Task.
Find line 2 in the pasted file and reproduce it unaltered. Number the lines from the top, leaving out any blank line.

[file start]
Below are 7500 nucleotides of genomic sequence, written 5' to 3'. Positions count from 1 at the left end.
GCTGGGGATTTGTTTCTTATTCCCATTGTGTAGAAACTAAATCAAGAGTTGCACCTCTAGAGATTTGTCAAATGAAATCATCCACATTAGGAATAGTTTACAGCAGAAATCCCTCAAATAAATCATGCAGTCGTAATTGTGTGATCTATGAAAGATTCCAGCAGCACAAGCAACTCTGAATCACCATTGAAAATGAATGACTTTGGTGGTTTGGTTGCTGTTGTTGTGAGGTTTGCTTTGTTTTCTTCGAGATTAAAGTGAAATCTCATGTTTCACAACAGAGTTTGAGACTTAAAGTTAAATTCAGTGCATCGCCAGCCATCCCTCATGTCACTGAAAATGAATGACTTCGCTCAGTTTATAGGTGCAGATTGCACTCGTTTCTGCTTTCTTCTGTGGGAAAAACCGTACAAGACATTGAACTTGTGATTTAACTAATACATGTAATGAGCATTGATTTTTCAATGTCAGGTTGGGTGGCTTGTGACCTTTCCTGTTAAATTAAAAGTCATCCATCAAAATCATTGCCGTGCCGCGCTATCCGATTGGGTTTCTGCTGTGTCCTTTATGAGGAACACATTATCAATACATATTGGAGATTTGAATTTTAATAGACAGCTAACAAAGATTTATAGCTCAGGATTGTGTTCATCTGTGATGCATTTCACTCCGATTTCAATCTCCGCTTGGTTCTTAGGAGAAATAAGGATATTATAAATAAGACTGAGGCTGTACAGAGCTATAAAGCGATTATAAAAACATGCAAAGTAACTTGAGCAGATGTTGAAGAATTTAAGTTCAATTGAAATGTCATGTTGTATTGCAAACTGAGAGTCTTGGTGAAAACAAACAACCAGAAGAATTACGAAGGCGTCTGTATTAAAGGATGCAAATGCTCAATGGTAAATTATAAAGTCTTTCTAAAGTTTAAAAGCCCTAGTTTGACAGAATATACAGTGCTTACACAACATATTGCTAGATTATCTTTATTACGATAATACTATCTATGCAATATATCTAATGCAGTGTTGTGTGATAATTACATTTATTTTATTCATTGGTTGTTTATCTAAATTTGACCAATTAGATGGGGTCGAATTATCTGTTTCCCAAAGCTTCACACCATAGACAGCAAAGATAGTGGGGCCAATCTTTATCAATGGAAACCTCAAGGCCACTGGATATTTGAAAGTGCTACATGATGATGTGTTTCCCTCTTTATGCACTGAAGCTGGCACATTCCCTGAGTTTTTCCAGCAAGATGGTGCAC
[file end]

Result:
GCTGGGGATTTGTTTCTTATTCCCATTGTGTAGAAACTAAATCAAGAGTTGCACCTCTAGAGATTTGTCAAATGAAATCATCCACATTAGGAATAGTTTACAGCAGAAATCCCTCAAATAAATCATGCAGTCGTAATTGTGTGATCTATGAAAGATTCCAGCAGCACAAGCAACTCTGAATCACCATTGAAAATGAATGACTTTGGTGGTTTGGTTGCTGTTGTTGTGAGGTTTGCTTTGTTTTCTTCGAGATTAAAGTGAAATCTCATGTTTCACAACAGAGTTTGAGACTTAAAGTTAAATTCAGTGCATCGCCAGCCATCCCTCATGTCACTGAAAATGAATGACTTCGCTCAGTTTATAGGTGCAGATTGCACTCGTTTCTGCTTTCTTCTGTGGGAAAAACCGTACAAGACATTGAACTTGTGATTTAACTAATACATGTAATGAGCATTGATTTTTCAATGTCAGGTTGGGTGGCTTGTGACCTTTCCTGTTAAATTAAAAGTCATCCATCAAAATCATTGCCGTGCCGCGCTATCCGATTGGGTTTCTGCTGTGTCCTTTATGAGGAACACATTATCAATACATATTGGAGATTTGAATTTTAATAGACAGCTAACAAAGATTTATAGCTCAGGATTGTGTTCATCTGTGATGCATTTCACTCCGATTTCAATCTCCGCTTGGTTCTTAGGAGAAATAAGGATATTATAAATAAGACTGAGGCTGTACAGAGCTATAAAGCGATTATAAAAACATGCAAAGTAACTTGAGCAGATGTTGAAGAATTTAAGTTCAATTGAAATGTCATGTTGTATTGCAAACTGAGAGTCTTGGTGAAAACAAACAACCAGAAGAATTACGAAGGCGTCTGTATTAAAGGATGCAAATGCTCAATGGTAAATTATAAAGTCTTTCTAAAGTTTAAAAGCCCTAGTTTGACAGAATATACAGTGCTTACACAACATATTGCTAGATTATCTTTATTACGATAATACTATCTATGCAATATATCTAATGCAGTGTTGTGTGATAATTACATTTATTTTATTCATTGGTTGTTTATCTAAATTTGACCAATTAGATGGGGTCGAATTATCTGTTTCCCAAAGCTTCACACCATAGACAGCAAAGATAGTGGGGCCAATCTTTATCAATGGAAACCTCAAGGCCACTGGATATTTGAAAGTGCTACATGATGATGTGTTTCCCTCTTTATGCACTGAAGCTGGCACATTCCCTGAGTTTTTCCAGCAAGATGGTGCAC